Mirrored Backup and Restore and Split File Backup

Restore Database Without or With Backup – Everything About Restore and Backup

Restore Database Backup using SQL Script (T-SQL)

There are many more practices I can write, but I think these five are the top worst practices. Feel free to post your opinions and suggestions.

Reference: Pinal Dave (http://blog.SQLAuthority.com)

SQL SERVER – Free Online Training on .net and SQL

I around 10 Free Online Training Codes available of .NET and SQL Training from Pluralsight. I am willing to give it to someone who wants learn technology this weekend. You just have to go to my Facebook page and leave a comment explaining in one line – what course will you learn during weekend. I will send all this codes to 10 winners whom I will randomly select using Facebook.

Meanwhile do you know how can you generate Zero without using any numbers in T-SQL. My friend Madhivanan has done that and I find it very interesting.Run following T-SQL code – ‘SELECT $’. He has written many other tricks how to generate zero also on his blog.

On another note – I have published my answer for question about SELECT * vs SELECT COUNT(*) here.

Reference: Pinal Dave (http://blog.SQLAuthority.com)

SQL SERVER – First Month as DBA Trainee – Disasters and Recovery

This blog post is written in response to the T-SQL Tuesday hosted by Allen Kinsel. He has selected very interesting subject for T-SQL Tuesday – Disaster and Recovery. This subject took me in past – my past. There were various things, I had done or proposed when I started very first month as a DBA trainee. I was tagged along with very senior DBA in my organization who always protected me or correct my mistake. He was great guy and totally understand the young mind of over-enthusiastic Trainee DBA. I respect him very much.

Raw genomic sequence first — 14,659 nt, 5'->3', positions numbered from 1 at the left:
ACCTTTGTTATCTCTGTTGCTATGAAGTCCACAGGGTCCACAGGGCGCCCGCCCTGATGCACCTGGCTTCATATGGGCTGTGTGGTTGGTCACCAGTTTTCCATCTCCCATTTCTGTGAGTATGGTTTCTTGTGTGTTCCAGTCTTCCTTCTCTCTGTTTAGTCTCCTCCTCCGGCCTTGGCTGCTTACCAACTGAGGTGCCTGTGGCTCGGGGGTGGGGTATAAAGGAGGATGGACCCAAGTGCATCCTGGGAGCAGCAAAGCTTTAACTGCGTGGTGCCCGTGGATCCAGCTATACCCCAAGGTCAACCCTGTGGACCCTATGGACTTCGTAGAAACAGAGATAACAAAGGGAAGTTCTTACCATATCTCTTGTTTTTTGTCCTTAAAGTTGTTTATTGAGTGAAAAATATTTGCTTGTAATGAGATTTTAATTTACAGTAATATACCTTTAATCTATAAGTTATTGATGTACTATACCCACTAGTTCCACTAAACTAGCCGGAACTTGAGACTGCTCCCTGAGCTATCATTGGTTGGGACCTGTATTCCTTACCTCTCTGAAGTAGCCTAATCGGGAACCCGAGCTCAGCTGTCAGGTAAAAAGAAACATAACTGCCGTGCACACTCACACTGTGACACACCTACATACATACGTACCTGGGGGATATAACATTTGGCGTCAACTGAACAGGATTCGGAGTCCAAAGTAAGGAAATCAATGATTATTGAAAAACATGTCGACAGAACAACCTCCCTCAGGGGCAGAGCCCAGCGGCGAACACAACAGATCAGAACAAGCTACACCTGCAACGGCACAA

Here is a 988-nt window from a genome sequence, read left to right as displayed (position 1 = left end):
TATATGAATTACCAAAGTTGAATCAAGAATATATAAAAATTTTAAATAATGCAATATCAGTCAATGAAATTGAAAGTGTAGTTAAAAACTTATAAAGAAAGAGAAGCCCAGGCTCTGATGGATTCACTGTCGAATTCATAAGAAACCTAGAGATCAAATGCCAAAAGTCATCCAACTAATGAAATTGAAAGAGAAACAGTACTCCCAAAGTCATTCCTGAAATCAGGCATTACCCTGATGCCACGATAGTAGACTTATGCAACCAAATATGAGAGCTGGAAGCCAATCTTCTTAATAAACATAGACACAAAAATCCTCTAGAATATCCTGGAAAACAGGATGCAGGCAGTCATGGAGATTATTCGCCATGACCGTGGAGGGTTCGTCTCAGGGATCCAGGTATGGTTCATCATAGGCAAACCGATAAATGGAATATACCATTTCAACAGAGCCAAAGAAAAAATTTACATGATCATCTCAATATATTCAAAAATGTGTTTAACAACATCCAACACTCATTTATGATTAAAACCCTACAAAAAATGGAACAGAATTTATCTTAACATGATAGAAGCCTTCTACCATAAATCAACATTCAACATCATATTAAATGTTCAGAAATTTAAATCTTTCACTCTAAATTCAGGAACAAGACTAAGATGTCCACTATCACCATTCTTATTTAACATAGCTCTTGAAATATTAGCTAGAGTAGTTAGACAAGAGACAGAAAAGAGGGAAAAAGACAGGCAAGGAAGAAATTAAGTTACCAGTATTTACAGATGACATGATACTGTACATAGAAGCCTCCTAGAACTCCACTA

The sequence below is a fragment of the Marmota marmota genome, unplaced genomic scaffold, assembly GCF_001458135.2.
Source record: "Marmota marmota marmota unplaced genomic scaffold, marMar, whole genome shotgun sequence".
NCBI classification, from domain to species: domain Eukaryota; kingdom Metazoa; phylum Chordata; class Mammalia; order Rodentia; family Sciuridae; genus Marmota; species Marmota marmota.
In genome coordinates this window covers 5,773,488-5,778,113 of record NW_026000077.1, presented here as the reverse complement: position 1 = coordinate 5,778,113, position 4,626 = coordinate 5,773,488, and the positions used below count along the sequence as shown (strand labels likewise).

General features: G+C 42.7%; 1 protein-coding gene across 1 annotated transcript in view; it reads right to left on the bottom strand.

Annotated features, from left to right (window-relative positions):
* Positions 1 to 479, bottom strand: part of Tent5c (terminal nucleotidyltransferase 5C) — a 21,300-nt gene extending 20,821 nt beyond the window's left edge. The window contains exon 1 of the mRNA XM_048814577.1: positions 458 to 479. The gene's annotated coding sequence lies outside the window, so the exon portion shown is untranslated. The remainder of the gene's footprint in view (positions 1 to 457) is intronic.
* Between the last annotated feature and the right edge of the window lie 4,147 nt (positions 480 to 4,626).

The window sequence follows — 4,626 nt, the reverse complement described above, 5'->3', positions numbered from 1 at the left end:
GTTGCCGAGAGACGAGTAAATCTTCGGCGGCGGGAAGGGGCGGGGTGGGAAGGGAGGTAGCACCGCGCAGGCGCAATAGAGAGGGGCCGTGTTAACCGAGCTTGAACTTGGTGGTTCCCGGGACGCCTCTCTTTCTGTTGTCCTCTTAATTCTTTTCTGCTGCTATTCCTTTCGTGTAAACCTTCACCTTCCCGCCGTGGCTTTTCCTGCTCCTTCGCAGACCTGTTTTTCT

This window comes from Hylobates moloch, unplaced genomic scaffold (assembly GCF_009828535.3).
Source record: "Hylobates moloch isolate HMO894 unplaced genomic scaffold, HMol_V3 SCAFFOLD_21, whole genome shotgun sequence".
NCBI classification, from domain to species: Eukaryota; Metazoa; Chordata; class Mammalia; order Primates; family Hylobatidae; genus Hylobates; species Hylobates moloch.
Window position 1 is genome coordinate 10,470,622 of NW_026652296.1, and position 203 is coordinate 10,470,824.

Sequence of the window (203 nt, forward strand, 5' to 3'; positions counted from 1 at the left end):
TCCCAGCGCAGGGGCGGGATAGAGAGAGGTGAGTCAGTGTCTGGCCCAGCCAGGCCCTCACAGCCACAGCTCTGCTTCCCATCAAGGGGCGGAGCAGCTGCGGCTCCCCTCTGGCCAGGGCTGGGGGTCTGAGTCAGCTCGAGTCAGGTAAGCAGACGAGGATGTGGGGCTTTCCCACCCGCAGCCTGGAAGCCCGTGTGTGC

Here are few things which I had learned in my very first month (not necessarily I have practices them on production).

  • Never compress (zip) native backup using any tools, when disaster happen sometime the extra time to un-compress the database can be too long and not acceptable for business SLA
  • Do not truncate logs
  • After restoring full database backup – only restore latest differential back, no need to restore all the backup
  • Always write WHERE condition when deleting and updating

Sr. DBA always advised me – always keep your résumé ready and car ready – you never know when you can not recover disaster! Well for sure it was a joke. Today’s T-SQL Tuesday remind me of my very first month as DBA trainee.

Reference: Pinal Dave (http://blog.SQLAuthority.com)

SQLAuthority News – Community Tech Days – TechEd on The Road – Ahmedabad – June 11, 2011

TechEd on Road is back! In Ahmedabad June 11, 2011!

Inviting all Professional Developers, Project Managers, Architects, IT Managers, IT Administrators and Implementers of Ahmedabad to be a part of Tech•Ed on the Road, on 11th June, 2011. We have put together the best sessions from Tech•Ed India 2011 for you in your city. Focal point will be technologies like Database and BI, Windows 7, ASP.NET.


Venue: Ahmedabad Management Association (AMA)
Dr. Vikram Sarabhai Marg,
University Area,
Ahmedabad, Gujarat 380 015

Time: 9:30AM – 5:30PM

The biggest attraction of the event is session HTML5 – Future of the Web by Harish Vaidyanathan. He is Evangelist Lead in Microsoft and hands on developer himself. I strongly urge all of you to attend his session to understand direction of the web and Microsoft’s take on the subject.

I (Pinal Dave) will be presenting on the session of SQL Server Performance Tuning and Jacob Sebastian will be presenting on T-SQL Worst Practices. Do not miss this opportunity. Those who have attended in the past know that from last two years the venue is jam packed in first few minutes. Do come in early to get better seat and reserve your spot.

We will have QUIZ during the event and we will have various gifts – Watches, USB Drives, T-Shirts and many more interesting gifts.

Refer the agenda today and register right away. There will be no video recording so come and visit the event in person.

Reference: Pinal Dave (http://blog.SQLAuthority.com)